Dame Tessa Jowell, a former UK Minister for the Olympics, who helped pave the way for London 2012, has died aged 70. "She was the most wise of counsellors, the most loyal and supportive of colleagues, and the best of friends".
Appearing on the Andrew Marr Show this morning, former Labour director of communications and godfather to Dame Tessa's children Alastair Campbell said: "She really is the best of politics, the best of humanity, and as Tony Blair said this morning, there really aren't many like her".
Jowell, who was recently diagnosed with a brain tumour, died late last night after suffering a haemorrhage on Friday.
David Beckham, who was an ambassador for the London 2012 bid, wrote on Instagram: "Dame Tessa was a passionate and awesome woman in so many different ways and will be missed by so many".
The former social worker played a key role in persuading her Labour Cabinet colleagues to back a London bid for the 2012 Olympic Games, defying civil service advice and even her Cabinet colleagues who were convinced Paris would win.
Prime Minister Theresa May said the dignity and courage with Dame Tessa confronted her illness was "humbling" and "inspirational", and that her campaigning was a "lasting tribute to a lifetime of public service".
"Despite going through all of that and wanting to spend precious time with her family... she gave up so much of that time to continue to campaign, to ask for change, because it really matters", she told the BBC.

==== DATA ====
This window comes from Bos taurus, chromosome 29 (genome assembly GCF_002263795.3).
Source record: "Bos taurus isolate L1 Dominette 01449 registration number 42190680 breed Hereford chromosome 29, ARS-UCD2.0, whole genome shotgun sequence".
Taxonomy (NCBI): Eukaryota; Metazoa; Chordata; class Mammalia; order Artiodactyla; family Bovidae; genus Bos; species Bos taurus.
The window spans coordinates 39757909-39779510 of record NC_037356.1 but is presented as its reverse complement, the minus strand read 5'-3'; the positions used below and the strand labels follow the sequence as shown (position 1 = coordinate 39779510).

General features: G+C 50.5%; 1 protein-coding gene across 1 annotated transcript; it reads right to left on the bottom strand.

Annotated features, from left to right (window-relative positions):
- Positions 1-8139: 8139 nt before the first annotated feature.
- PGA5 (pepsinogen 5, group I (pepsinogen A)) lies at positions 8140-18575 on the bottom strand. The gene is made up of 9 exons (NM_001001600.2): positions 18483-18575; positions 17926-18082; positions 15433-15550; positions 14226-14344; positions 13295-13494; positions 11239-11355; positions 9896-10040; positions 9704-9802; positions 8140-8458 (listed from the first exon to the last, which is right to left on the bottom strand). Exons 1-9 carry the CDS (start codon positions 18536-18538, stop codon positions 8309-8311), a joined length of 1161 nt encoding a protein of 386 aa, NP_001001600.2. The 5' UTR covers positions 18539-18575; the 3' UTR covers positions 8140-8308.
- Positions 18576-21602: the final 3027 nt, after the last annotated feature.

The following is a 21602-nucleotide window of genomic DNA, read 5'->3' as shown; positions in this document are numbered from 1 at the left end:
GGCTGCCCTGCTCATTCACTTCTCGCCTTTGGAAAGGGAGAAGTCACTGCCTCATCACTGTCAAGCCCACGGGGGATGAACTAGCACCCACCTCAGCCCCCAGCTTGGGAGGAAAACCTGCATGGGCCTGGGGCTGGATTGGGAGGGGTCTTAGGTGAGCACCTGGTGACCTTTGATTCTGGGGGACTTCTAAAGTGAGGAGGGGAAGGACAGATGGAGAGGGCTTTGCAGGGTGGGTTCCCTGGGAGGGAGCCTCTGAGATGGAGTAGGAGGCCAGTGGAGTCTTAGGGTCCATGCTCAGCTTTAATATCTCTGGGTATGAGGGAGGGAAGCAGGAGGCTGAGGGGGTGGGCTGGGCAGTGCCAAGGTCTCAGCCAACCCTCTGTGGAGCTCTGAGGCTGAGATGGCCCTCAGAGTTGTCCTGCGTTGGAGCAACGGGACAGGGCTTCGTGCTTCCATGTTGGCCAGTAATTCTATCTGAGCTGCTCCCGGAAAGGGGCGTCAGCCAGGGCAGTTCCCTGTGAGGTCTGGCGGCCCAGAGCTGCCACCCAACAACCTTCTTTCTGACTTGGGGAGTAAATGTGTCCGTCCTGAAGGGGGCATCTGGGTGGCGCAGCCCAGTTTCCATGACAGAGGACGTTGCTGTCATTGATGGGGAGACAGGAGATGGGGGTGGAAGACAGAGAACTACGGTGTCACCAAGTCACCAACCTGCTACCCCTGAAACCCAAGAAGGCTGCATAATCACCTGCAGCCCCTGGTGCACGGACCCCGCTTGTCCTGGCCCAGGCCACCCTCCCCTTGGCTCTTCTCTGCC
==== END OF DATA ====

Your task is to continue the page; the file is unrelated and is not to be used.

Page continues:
Former acting Labour leader Harriet Harman said Dame Tessa was "no softie", adding: "She was clever and tough".
"And long after the Games were over, Tessa continued to fight for their legacy".
I had to pick Tessa up in a golf buggy very early and bring her to the live location. Without her the sporting landscape of the United Kingdom would have looked very different, and so many other tangible legacies left dormant.
On May 24 2017 she had two seizures in a taxi as she made her way to a talk in east London.
"I can say with confidence she embraced everyone, survivors and families of the dead", she said.
Dame Tessa will be remembered at Westminster as someone who managed to be ideologically committed to her cause without overt sectarian bitterness.
Cllr Peter John tweeted: "Following the sad death of Dame Tessa Jowell, who served as constituency MP for Dulwich & West Norwood between 1992 and 2015, Lambeth and Southwark Councils are opening books of condolence at their respective Town Halls".
Sarah Lindsell, chief executive of the Brain Tumour Charity, said: "Tessa Jowell's courage and honesty in speaking about her brain tumour diagnosis, coupled with her fierce determination to improve the lives of others affected by the disease, has already brought hope to an often-forgotten community of patient and families".
He described her as a "positive life force who never stopped smiling". However, her loyalty to New Labour was more than simply tactical or careerist.